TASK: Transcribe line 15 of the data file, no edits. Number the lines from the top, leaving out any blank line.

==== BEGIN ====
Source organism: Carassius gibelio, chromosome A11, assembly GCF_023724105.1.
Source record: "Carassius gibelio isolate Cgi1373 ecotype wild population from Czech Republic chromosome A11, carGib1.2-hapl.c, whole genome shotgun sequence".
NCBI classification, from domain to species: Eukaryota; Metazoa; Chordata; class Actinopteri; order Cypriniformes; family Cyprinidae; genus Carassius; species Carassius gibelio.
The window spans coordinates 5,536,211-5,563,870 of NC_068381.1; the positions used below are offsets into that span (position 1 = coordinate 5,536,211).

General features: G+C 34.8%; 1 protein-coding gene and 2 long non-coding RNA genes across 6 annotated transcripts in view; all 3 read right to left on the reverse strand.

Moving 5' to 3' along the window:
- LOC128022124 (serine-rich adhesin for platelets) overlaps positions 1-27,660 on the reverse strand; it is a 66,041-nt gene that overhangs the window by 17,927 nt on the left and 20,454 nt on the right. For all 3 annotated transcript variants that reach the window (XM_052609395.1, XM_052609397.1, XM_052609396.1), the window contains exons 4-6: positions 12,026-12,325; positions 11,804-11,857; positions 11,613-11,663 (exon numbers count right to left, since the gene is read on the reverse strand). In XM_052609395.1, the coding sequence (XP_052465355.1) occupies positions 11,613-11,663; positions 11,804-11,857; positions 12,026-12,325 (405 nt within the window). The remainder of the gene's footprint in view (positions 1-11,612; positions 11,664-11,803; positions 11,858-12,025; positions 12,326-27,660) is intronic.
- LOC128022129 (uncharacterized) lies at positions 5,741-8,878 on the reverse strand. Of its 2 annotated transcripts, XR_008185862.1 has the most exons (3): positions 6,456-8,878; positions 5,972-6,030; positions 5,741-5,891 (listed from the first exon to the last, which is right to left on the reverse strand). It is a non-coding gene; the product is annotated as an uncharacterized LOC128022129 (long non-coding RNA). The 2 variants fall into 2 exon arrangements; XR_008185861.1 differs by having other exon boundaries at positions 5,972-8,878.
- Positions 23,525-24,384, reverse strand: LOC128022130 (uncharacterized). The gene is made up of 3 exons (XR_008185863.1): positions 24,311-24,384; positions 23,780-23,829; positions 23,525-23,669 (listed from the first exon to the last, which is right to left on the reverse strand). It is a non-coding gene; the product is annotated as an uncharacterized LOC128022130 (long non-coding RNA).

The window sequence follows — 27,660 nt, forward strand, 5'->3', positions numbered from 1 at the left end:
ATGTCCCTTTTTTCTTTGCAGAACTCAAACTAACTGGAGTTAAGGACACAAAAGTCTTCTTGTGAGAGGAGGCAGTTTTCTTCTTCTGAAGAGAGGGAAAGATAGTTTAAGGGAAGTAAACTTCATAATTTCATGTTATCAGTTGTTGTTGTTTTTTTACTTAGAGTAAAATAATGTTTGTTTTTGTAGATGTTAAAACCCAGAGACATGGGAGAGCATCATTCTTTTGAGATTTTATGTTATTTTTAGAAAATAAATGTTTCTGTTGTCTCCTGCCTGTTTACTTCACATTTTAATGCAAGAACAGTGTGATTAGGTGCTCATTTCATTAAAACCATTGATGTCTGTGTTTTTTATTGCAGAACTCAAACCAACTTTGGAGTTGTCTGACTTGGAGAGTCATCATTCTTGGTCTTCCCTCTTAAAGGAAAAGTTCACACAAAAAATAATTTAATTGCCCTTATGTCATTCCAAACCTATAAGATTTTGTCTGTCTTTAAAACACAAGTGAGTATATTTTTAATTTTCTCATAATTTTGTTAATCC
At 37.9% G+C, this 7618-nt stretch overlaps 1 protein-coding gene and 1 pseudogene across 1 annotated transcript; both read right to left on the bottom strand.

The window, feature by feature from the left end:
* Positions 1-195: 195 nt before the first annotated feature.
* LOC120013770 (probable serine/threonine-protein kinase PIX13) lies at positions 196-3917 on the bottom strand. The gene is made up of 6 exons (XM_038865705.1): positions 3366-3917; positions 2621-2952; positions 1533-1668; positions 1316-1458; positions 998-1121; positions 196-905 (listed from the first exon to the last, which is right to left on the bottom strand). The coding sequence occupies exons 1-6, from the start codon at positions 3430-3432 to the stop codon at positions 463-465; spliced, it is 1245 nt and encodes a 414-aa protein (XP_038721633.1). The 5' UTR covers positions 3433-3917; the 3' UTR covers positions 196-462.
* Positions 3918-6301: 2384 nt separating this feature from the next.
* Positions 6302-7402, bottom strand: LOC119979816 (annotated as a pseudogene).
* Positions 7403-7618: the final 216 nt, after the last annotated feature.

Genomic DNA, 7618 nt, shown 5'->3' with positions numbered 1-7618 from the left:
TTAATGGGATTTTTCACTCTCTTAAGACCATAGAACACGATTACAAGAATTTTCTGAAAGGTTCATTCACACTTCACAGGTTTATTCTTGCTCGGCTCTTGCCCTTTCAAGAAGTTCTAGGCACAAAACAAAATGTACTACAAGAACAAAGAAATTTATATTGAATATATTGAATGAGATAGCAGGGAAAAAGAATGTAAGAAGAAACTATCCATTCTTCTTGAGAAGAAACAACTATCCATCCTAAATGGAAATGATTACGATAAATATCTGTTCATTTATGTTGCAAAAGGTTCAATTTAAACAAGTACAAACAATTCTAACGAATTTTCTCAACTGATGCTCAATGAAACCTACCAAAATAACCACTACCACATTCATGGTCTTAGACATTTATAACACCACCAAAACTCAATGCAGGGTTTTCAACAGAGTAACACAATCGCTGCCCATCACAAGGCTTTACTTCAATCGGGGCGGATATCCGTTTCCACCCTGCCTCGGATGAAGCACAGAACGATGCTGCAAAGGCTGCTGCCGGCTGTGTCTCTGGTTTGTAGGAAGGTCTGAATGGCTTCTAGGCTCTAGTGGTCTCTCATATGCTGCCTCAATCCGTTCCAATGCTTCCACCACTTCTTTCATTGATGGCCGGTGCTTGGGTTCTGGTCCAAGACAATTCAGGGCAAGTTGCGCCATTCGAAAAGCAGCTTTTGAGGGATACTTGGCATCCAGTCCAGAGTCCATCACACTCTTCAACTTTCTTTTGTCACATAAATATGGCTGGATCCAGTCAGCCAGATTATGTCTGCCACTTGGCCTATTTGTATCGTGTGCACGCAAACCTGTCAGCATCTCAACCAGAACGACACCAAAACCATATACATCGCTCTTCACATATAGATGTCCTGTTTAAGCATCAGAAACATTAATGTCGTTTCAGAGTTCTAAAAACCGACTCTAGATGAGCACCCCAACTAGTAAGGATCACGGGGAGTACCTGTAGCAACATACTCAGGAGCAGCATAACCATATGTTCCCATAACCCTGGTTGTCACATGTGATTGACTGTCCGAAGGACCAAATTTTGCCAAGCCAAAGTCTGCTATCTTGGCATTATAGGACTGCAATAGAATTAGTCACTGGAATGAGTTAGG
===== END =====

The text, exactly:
* LOC120013770 (probable serine/threonine-protein kinase PIX13) lies at positions 196-3917 on the bottom strand. The gene is made up of 6 exons (XM_038865705.1): positions 3366-3917; positions 2621-2952; positions 1533-1668; positions 1316-1458; positions 998-1121; positions 196-905 (listed from the first exon to the last, which is right to left on the bottom strand). The coding sequence occupies exons 1-6, from the start codon at positions 3430-3432 to the stop codon at positions 463-465; spliced, it is 1245 nt and encodes a 414-aa protein (XP_038721633.1). The 5' UTR covers positions 3433-3917; the 3' UTR covers positions 196-462.